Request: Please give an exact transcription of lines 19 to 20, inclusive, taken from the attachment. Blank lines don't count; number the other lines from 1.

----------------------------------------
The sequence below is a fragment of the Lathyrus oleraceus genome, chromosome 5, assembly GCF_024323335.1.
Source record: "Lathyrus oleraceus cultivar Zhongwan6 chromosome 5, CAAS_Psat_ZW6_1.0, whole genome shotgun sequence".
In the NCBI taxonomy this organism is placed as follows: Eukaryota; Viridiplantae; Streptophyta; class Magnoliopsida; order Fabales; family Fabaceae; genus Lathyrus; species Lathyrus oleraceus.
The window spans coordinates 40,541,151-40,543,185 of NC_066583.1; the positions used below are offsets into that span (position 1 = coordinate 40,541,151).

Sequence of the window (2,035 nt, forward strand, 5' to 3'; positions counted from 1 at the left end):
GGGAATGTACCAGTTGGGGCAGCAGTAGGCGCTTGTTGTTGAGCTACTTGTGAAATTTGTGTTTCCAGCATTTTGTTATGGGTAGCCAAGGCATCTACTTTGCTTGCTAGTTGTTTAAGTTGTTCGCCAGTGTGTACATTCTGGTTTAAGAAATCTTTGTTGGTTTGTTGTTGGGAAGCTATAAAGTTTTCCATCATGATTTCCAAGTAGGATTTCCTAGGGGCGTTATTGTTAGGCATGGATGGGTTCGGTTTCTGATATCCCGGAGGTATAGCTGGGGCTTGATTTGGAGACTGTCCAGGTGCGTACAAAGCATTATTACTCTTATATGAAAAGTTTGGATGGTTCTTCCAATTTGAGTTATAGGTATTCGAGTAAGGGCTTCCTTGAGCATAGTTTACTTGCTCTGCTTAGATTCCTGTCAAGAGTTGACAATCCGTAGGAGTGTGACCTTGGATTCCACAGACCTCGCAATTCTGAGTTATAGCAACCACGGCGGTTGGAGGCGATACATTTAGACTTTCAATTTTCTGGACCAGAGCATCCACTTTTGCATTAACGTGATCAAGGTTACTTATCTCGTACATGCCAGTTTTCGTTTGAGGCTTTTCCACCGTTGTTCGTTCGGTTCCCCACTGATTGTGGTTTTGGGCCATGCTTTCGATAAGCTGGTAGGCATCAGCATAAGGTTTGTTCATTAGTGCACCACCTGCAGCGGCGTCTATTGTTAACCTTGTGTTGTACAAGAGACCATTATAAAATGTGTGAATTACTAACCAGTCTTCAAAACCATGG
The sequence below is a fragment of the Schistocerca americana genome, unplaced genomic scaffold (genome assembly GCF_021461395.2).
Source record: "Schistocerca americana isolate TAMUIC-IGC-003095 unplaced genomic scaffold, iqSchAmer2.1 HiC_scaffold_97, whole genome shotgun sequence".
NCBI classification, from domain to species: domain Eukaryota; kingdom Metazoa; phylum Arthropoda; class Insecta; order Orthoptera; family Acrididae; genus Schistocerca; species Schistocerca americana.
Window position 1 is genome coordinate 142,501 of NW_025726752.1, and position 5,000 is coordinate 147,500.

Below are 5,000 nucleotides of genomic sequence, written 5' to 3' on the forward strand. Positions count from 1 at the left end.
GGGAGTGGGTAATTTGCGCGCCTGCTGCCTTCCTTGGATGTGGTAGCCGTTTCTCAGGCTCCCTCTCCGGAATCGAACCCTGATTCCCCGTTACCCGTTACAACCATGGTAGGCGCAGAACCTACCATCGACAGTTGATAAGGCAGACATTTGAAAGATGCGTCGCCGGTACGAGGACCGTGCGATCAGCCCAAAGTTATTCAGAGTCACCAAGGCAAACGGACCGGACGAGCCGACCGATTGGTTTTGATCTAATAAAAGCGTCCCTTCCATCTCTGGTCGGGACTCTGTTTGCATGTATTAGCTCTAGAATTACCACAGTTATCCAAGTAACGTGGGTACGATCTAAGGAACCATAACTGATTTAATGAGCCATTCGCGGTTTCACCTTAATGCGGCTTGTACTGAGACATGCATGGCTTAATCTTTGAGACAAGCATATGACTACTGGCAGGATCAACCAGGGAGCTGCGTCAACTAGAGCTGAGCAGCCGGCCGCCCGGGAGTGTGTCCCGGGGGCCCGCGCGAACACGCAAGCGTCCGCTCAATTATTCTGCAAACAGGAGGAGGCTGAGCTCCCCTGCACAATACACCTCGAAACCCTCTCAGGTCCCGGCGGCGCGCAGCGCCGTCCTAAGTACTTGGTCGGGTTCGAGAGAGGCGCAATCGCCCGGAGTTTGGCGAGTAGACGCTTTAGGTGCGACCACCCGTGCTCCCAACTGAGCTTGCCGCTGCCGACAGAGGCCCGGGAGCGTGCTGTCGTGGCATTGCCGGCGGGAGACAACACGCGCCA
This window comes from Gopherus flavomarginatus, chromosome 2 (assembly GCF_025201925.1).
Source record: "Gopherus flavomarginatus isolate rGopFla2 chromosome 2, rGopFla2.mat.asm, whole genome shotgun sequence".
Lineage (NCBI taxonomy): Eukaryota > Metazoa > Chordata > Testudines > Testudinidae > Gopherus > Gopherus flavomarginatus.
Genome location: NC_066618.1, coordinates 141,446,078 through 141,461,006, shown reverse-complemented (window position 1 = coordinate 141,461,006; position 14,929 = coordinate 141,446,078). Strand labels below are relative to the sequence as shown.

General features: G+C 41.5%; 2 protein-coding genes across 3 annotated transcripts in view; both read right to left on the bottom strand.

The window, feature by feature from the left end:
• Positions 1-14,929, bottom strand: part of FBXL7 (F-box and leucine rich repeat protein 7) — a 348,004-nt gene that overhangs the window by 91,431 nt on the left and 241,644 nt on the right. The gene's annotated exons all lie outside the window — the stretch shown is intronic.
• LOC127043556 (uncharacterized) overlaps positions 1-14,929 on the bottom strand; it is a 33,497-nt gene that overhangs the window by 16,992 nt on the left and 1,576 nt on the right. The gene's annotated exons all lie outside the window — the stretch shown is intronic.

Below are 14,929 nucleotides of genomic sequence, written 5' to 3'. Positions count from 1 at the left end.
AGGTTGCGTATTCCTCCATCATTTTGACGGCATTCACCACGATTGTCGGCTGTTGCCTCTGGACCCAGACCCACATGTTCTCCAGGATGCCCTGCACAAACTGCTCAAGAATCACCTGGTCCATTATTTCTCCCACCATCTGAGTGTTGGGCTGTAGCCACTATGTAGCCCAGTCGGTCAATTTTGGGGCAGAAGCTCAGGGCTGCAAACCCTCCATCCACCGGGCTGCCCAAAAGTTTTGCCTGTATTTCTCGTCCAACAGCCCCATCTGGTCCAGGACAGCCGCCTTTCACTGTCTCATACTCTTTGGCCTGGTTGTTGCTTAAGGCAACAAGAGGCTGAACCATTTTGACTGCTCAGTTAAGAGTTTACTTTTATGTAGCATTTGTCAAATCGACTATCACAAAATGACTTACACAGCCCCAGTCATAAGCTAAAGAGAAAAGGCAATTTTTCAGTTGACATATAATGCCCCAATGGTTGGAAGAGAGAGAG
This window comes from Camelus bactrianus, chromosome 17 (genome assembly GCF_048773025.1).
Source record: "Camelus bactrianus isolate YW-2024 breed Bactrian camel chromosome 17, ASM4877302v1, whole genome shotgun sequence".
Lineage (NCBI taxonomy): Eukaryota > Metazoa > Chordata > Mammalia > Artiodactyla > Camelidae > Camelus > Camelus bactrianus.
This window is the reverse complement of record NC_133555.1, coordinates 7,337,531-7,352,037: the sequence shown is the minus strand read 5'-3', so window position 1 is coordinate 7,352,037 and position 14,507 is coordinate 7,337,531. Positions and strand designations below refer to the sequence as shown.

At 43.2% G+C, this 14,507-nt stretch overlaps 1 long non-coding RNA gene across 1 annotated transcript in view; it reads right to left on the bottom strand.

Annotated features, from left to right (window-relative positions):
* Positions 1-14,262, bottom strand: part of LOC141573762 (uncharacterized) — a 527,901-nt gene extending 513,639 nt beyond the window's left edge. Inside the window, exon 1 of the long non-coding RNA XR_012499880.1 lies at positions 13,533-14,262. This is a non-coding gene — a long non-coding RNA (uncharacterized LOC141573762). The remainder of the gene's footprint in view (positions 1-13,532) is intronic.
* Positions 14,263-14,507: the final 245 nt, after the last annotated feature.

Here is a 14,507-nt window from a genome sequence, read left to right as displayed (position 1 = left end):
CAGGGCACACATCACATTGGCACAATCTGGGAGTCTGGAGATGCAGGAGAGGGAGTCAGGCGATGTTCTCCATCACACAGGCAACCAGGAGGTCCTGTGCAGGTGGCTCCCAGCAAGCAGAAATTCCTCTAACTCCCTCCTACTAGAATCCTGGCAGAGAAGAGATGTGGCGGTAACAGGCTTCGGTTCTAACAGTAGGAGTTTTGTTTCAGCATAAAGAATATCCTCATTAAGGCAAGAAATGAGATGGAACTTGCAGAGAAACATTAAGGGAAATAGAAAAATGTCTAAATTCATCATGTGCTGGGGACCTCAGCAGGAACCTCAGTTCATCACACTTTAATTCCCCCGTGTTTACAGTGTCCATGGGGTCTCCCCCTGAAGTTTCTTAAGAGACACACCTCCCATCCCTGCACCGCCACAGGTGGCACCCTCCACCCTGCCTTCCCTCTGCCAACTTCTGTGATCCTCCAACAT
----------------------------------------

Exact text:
• Positions 1-14,929, bottom strand: part of FBXL7 (F-box and leucine rich repeat protein 7) — a 348,004-nt gene that overhangs the window by 91,431 nt on the left and 241,644 nt on the right. The gene's annotated exons all lie outside the window — the stretch shown is intronic.
• LOC127043556 (uncharacterized) overlaps positions 1-14,929 on the bottom strand; it is a 33,497-nt gene that overhangs the window by 16,992 nt on the left and 1,576 nt on the right. The gene's annotated exons all lie outside the window — the stretch shown is intronic.